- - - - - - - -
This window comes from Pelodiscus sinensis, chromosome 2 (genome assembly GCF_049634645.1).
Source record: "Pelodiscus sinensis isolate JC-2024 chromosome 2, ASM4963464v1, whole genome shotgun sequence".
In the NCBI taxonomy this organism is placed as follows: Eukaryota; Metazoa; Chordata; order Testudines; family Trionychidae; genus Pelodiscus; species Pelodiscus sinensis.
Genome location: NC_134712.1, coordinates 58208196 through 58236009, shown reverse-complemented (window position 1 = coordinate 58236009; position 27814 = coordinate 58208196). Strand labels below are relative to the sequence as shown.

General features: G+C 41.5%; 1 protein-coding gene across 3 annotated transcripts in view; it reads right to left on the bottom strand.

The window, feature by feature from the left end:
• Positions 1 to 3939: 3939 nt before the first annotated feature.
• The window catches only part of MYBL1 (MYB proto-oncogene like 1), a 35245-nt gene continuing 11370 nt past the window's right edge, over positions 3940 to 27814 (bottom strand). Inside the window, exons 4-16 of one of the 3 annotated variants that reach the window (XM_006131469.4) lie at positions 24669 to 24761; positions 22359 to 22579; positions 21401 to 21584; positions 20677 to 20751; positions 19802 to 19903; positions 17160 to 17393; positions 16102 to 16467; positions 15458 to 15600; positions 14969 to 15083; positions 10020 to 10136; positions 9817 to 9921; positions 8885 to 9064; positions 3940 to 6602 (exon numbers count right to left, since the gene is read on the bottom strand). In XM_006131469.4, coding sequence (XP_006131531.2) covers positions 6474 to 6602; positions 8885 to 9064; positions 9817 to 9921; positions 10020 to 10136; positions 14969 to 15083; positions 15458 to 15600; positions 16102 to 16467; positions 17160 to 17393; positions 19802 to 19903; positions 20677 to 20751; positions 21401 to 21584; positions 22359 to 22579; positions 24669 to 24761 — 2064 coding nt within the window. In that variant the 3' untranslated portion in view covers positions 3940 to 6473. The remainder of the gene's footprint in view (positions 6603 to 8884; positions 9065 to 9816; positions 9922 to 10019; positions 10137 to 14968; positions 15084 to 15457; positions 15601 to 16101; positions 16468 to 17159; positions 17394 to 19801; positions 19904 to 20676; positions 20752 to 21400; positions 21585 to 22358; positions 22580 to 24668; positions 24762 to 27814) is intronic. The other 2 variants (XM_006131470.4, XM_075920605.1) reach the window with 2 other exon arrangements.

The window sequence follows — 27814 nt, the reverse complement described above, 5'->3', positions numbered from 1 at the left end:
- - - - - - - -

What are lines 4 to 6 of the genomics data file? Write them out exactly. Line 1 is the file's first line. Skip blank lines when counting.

Genome location: NC_134712.1, coordinates 58208196 through 58236009, shown reverse-complemented (window position 1 = coordinate 58236009; position 27814 = coordinate 58208196). Strand labels below are relative to the sequence as shown.

General features: G+C 41.5%; 1 protein-coding gene across 3 annotated transcripts in view; it reads right to left on the bottom strand.

The window, feature by feature from the left end: